Thursday, September 25, 2014

Moskvitch-400. The Soviet car with German roots…

The production of Moskvitch-400 started soon after the end of World War II. It became the first mass-production car in the USSR available to all classes of soviet society. The design of Moskvitch-400 was copied from German Opel Kadett K38. Al the necessary technological equipment was taken from Opel factory in Rüsselsheim, and only the stamps on the doors were developed in Moscow. Some believe that the stamps on the back doors were lost during the transportation from Germany and were to be designed anew. But the K 38 was also produced in two-door modification and therefore it is reasonable to assume that the stamps on the doors were taken from it.


There is an interesting story about why Moskvitch-400 was produced in four-door-body modification:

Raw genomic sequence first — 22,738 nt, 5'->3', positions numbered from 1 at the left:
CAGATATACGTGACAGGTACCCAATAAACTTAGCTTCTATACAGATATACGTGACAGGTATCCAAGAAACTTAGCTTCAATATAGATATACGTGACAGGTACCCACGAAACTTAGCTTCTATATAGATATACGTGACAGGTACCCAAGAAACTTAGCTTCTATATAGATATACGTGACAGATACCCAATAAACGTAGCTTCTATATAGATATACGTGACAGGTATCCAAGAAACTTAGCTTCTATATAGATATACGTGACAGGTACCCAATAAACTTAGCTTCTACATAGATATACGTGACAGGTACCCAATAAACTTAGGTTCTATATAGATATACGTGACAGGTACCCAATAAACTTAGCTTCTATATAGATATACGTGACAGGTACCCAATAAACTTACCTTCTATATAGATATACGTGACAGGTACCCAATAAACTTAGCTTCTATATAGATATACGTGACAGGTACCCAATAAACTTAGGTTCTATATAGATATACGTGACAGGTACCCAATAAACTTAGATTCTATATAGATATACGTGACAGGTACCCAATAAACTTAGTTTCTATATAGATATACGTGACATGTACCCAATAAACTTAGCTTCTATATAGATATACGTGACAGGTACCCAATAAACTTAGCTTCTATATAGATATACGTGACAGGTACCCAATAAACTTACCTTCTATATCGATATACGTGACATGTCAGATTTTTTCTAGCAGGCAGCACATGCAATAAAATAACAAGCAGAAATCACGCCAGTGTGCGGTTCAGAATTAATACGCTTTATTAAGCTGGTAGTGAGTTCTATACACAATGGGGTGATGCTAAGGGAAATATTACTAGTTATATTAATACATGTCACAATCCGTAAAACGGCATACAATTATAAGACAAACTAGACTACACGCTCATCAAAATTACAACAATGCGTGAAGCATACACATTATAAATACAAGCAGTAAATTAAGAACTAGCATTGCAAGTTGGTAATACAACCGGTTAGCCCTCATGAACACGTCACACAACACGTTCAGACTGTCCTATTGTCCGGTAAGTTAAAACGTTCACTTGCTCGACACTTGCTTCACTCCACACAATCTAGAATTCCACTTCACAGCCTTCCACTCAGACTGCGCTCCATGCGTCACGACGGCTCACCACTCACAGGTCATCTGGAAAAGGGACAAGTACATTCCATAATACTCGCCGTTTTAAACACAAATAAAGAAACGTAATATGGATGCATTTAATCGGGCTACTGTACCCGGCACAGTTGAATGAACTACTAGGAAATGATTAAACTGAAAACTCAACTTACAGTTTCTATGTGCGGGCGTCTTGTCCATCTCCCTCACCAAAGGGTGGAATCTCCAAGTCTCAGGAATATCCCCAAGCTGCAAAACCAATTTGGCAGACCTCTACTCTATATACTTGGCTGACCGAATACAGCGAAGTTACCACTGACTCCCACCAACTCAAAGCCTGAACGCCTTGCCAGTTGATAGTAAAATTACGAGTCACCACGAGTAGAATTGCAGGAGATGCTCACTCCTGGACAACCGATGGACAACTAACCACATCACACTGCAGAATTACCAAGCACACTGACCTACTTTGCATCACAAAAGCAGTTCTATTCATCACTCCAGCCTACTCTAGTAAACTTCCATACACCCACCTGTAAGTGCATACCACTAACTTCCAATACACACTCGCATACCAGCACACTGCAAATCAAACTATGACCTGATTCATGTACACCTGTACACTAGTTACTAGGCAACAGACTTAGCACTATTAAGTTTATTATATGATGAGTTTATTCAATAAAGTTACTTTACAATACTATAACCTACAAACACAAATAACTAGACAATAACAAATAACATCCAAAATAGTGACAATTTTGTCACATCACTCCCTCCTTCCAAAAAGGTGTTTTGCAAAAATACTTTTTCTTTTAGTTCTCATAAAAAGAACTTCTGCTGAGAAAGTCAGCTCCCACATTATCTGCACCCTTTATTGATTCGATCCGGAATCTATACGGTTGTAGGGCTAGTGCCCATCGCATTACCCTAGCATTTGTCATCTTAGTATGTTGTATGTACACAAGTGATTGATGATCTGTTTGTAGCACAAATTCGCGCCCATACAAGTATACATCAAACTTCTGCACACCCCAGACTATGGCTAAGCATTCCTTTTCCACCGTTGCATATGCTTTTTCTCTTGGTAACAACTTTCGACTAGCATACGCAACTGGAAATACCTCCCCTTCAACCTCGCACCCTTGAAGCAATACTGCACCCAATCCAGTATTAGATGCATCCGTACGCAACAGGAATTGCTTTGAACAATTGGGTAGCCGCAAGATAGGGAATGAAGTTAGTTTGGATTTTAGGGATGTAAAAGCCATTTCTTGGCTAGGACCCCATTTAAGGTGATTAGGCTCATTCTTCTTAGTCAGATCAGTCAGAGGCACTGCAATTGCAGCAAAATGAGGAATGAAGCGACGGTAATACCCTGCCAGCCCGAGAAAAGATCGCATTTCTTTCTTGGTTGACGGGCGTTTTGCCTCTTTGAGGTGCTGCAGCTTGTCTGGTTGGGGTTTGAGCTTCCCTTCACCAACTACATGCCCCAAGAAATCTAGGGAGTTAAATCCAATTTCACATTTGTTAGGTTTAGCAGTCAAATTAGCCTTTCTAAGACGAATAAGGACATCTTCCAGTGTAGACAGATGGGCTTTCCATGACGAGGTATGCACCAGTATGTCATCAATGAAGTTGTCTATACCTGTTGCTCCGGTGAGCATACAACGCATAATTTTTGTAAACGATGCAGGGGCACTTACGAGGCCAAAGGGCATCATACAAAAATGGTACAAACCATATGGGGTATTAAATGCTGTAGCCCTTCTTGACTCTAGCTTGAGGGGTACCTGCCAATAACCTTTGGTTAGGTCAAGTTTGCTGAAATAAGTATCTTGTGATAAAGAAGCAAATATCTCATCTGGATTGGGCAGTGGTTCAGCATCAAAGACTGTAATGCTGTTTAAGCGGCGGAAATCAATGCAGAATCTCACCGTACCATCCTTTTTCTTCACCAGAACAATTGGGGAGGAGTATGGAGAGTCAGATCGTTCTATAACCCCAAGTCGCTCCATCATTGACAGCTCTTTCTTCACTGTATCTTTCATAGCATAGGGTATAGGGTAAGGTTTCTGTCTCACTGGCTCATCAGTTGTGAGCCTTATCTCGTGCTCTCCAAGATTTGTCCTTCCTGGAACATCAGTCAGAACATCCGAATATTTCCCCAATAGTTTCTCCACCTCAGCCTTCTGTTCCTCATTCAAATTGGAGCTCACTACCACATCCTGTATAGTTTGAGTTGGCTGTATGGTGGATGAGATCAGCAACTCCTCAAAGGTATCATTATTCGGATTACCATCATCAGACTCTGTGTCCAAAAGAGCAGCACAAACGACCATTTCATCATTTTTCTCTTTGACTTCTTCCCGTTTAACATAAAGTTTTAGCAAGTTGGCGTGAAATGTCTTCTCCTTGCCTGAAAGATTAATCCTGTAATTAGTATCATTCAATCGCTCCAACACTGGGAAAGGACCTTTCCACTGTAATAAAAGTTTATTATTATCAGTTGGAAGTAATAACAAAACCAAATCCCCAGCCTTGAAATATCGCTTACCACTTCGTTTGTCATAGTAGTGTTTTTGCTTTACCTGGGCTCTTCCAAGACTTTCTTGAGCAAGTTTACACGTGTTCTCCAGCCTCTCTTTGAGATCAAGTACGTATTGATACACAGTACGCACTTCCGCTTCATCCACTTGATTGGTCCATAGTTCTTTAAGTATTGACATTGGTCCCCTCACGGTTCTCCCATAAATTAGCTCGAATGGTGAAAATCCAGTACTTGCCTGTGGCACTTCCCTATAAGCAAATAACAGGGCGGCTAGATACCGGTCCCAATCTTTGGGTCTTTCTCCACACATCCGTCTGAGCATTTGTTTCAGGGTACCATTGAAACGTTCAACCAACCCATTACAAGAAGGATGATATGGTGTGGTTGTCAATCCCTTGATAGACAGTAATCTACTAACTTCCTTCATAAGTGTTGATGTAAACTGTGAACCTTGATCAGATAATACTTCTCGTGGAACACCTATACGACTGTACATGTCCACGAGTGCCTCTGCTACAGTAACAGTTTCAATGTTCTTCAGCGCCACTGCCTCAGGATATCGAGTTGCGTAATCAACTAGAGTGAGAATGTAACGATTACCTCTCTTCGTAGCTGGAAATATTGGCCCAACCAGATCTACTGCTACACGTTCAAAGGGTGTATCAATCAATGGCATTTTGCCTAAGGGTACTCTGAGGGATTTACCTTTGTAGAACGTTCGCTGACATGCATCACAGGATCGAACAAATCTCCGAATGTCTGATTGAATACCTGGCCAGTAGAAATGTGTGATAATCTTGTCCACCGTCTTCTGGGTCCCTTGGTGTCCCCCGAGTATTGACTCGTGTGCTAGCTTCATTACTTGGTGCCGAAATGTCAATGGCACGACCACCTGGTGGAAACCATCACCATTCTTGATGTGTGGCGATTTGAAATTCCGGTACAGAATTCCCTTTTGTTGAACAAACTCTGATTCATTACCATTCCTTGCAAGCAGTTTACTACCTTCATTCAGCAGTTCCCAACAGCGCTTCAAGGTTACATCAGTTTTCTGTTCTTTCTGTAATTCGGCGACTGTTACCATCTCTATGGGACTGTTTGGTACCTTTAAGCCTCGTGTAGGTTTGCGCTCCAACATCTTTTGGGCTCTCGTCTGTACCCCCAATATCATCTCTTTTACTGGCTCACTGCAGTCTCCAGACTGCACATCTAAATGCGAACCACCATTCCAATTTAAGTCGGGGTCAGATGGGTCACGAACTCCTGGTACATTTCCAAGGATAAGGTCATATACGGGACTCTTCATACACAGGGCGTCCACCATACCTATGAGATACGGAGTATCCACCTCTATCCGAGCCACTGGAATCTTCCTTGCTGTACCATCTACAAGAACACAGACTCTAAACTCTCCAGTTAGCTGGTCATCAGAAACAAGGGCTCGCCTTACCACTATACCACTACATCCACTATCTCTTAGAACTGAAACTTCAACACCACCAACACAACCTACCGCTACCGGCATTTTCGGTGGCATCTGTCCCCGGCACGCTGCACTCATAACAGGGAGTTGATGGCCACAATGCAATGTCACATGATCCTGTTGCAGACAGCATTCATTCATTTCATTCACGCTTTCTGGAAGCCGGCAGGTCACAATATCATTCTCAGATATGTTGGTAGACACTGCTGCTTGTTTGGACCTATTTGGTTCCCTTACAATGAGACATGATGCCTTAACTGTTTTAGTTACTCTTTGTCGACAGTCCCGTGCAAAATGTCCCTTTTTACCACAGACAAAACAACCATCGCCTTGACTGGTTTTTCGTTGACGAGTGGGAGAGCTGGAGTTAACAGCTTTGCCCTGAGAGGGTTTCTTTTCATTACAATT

When Stalin was at the factory to test the car, he sat next to the driver and said to Vasily Tahtarov, the director of the factory, ‘You also get in the car, dear director’, he turned pale and was about to collapse. He could not even imagine saying, ‘Comrade Stalin, would you, please, get out of the car for a minute, so I can fold the seat and take my place in the back’.  But luckily for him, the leader was in a good mood that day. Stalin clumsily got out of the cramped car and said discontentedly,’ make it easy for people’, and left. So the body was redesigned and got four doors.


The prewar Kadett produced in 1938 had a modern design and was well adapted for mass production. This allowed, on December 4, 1946, to successfully assemble the first Moskvitch-400 in the USSR.
The car had a frameless body construction, independent suspension of the front wheels and hydraulic braking system. The four-cylinder flat-head engine with a displacement of 1074 cc. was able to produce 23 HP at 3600 RPM.  The low compression (5.8) allowed the use of low-octane petrol A-66. The top speed reached 97km/h. In the period 1946 to 1956, there were produced 247439 units of this car.
The red Moskvitch-400 shown in photos is a production of 1950. It belongs to Arshak Piloyan, who acquired the car from an Azerbaijani refugee. The car was almost destroyed as he bought it, so immense effort had to be put into making it look as it does now.